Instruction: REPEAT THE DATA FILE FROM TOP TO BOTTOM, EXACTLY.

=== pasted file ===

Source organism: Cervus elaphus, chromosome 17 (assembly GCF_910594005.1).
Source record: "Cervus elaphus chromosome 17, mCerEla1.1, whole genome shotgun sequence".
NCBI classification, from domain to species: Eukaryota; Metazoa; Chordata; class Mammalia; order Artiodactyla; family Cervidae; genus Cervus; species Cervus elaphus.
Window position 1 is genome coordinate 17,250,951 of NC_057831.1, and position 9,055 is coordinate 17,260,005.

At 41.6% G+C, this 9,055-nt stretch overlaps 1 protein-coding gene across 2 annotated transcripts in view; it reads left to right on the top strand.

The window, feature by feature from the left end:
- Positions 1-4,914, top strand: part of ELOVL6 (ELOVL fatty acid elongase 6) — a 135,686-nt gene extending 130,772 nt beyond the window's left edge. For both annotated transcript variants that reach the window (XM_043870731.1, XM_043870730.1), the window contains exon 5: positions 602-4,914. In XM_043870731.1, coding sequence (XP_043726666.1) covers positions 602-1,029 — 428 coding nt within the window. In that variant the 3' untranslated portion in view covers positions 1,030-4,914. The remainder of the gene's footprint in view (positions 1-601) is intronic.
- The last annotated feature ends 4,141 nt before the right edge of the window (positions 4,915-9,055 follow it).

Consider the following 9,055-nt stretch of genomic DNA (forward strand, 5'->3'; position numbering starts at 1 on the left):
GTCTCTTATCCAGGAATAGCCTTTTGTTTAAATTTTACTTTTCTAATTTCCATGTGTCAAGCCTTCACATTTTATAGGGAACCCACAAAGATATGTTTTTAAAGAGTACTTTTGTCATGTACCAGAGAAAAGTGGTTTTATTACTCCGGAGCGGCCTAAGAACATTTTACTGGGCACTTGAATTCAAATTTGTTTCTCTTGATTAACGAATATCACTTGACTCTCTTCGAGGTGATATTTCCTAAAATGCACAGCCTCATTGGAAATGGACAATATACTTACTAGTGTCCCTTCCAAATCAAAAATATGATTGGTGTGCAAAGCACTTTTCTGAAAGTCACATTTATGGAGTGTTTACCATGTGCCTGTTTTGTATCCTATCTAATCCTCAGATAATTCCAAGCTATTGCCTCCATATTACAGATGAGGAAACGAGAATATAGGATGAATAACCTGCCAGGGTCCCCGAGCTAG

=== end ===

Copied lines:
Source organism: Cervus elaphus, chromosome 17 (assembly GCF_910594005.1).
Source record: "Cervus elaphus chromosome 17, mCerEla1.1, whole genome shotgun sequence".
NCBI classification, from domain to species: Eukaryota; Metazoa; Chordata; class Mammalia; order Artiodactyla; family Cervidae; genus Cervus; species Cervus elaphus.
Window position 1 is genome coordinate 17,250,951 of NC_057831.1, and position 9,055 is coordinate 17,260,005.

At 41.6% G+C, this 9,055-nt stretch overlaps 1 protein-coding gene across 2 annotated transcripts in view; it reads left to right on the top strand.

The window, feature by feature from the left end:
- Positions 1-4,914, top strand: part of ELOVL6 (ELOVL fatty acid elongase 6) — a 135,686-nt gene extending 130,772 nt beyond the window's left edge. For both annotated transcript variants that reach the window (XM_043870731.1, XM_043870730.1), the window contains exon 5: positions 602-4,914. In XM_043870731.1, coding sequence (XP_043726666.1) covers positions 602-1,029 — 428 coding nt within the window. In that variant the 3' untranslated portion in view covers positions 1,030-4,914. The remainder of the gene's footprint in view (positions 1-601) is intronic.
- The last annotated feature ends 4,141 nt before the right edge of the window (positions 4,915-9,055 follow it).

Consider the following 9,055-nt stretch of genomic DNA (forward strand, 5'->3'; position numbering starts at 1 on the left):
GTCTCTTATCCAGGAATAGCCTTTTGTTTAAATTTTACTTTTCTAATTTCCATGTGTCAAGCCTTCACATTTTATAGGGAACCCACAAAGATATGTTTTTAAAGAGTACTTTTGTCATGTACCAGAGAAAAGTGGTTTTATTACTCCGGAGCGGCCTAAGAACATTTTACTGGGCACTTGAATTCAAATTTGTTTCTCTTGATTAACGAATATCACTTGACTCTCTTCGAGGTGATATTTCCTAAAATGCACAGCCTCATTGGAAATGGACAATATACTTACTAGTGTCCCTTCCAAATCAAAAATATGATTGGTGTGCAAAGCACTTTTCTGAAAGTCACATTTATGGAGTGTTTACCATGTGCCTGTTTTGTATCCTATCTAATCCTCAGATAATTCCAAGCTATTGCCTCCATATTACAGATGAGGAAACGAGAATATAGGATGAATAACCTGCCAGGGTCCCCGAGCTAG